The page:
When I Left the Cult I Was Raised In, I Learned What a Family Could Be
Spending my childhood preparing for the Apocalypse exacted a price on my ability to trust, particularly in the concept of family.
I come from a family that values rocks. We collected them, categorized them, called them by their geologic names. We owned lapidary slabs and tools. Our family was like the rock: solid, heavy, held by gravity and by the Field.
Bloom where you are planted. Don’t stray from the pack. The stone which the builders refused is become the cornerstone
Christ, the royal Master, leads against the foe
Forward into battle, see his banner go.
Put on the whole armor of God, that ye may be able to stand against the wiles of the Devil.
Hell’s foundations quiver at the shout of praise
Brothers, lift your voices, loud your anthems raise
Let this faith of mine be tried, for the Lord is on my side
I am ready, I am ready, I am ready—you can pass the cross to me
That didn’t happen.
And if it did, it wasn’t that bad.
And if it was, that’s not a big deal.
And if it is, that’s not my fault.
And if it was, I didn’t mean it.
And if I did, you deserved it.
At twenty-five, with a freshly-minted MFA in creative nonfiction from Columbia, Angela entered our department as a tenure-track assistant professor. I was scheduled for an upcoming writing workshop with Dave Eggers at 826 Valencia in San Francisco. I had funding, and she had a background in community building, so I invited her. She said yes. After the workshop, we walked across the street to Dave’s office to talk about the nature of truth and memory. Then we walked four miles to a restaurant and shared a meal. Strolling through the dark streets to our hotel, strangers asked us if we were sisters. When we got back to our hotel room, I asked her about her marriage. She told me her truth.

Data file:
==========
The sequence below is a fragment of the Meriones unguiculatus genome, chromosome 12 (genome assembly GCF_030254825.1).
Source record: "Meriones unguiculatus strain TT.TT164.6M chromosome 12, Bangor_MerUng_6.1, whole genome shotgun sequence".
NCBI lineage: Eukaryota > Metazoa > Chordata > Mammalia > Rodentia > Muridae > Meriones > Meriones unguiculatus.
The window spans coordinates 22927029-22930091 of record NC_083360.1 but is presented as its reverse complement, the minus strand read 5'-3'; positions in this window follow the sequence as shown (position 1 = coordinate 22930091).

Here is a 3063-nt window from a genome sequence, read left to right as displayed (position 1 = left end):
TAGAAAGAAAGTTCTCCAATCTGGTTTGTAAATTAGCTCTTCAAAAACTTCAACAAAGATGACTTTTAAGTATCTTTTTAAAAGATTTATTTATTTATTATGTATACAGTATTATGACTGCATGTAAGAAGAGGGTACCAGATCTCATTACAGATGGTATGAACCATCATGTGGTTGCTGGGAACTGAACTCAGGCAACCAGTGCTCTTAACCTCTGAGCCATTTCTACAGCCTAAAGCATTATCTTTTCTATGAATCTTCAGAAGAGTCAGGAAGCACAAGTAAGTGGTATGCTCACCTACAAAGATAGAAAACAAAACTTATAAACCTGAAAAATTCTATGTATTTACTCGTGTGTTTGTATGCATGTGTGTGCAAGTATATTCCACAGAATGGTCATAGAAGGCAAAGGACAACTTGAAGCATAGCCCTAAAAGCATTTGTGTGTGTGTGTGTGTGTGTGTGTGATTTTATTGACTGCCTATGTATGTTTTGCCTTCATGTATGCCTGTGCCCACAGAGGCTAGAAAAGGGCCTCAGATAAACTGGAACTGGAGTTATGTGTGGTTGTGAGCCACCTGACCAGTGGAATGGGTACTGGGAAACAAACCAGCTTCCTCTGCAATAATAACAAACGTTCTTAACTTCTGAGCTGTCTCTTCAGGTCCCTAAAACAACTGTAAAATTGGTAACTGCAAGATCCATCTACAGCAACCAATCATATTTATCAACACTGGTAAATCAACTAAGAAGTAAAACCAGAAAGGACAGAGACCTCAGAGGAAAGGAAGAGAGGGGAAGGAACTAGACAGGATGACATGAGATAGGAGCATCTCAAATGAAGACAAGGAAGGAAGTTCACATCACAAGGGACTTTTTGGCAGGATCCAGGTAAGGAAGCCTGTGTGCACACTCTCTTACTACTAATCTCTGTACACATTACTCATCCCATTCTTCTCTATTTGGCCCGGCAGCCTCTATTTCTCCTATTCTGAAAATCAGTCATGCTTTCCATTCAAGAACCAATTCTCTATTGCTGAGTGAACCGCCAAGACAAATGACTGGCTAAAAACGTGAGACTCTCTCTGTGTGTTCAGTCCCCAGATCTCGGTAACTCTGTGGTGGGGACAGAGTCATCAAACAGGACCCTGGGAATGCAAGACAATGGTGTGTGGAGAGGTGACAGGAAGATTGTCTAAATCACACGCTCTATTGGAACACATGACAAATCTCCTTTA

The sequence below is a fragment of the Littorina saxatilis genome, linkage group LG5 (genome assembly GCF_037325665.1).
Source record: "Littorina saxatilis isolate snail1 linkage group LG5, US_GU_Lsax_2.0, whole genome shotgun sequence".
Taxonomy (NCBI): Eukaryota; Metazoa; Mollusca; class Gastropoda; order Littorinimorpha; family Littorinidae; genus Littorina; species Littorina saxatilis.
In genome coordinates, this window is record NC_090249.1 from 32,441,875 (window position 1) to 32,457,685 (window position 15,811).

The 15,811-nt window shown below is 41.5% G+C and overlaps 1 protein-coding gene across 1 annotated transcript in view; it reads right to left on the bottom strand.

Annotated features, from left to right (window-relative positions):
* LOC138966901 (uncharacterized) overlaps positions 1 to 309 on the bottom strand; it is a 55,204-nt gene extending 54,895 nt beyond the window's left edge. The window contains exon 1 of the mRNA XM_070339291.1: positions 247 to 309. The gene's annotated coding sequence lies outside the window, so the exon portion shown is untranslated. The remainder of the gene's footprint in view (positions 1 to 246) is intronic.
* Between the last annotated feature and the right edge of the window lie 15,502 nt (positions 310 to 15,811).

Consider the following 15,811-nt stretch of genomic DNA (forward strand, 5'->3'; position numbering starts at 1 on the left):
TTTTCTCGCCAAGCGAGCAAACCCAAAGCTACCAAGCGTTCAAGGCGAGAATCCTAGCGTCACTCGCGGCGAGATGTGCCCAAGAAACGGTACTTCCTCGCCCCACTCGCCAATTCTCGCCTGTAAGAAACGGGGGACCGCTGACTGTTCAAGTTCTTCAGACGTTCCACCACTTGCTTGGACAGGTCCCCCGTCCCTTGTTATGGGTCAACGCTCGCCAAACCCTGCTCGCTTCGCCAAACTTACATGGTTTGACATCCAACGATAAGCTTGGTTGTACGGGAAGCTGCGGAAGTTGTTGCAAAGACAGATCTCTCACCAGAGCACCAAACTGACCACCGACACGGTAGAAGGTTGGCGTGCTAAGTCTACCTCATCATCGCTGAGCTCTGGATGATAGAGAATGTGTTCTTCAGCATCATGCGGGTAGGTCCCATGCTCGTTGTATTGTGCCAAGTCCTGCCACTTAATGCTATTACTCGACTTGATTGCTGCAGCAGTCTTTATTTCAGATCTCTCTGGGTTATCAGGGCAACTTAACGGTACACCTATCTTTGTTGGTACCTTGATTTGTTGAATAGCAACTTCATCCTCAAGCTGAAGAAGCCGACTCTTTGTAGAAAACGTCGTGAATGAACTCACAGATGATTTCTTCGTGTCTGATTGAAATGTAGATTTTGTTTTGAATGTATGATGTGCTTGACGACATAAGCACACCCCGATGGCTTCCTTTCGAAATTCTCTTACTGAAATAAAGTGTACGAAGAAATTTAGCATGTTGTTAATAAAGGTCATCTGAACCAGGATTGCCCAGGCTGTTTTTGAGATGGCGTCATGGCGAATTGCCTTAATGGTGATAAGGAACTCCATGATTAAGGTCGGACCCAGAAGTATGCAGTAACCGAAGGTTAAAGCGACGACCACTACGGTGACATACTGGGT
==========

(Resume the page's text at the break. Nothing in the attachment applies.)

deep and wide, deep and wide, there’s a fountain flowing deep and wide
Michelle Dowd was raised on an isolated mountain, where she learned to identify flora and fauna, navigate by the stars, forage for edible plants, and care for the earth. Her first book, Forager: Field Notes from a Wild Life, which reveals how she found her way out of an apocalyptic cult, poverty, and illness by drawing on the gifts of the wilderness, is forthcoming with Algonquin Press. Twitter: @Michelledowd2
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Both church and theatre demand from their followers the suspension of disbelief, and the ability to inhabit an imaginary set of circumstances in lieu of the known.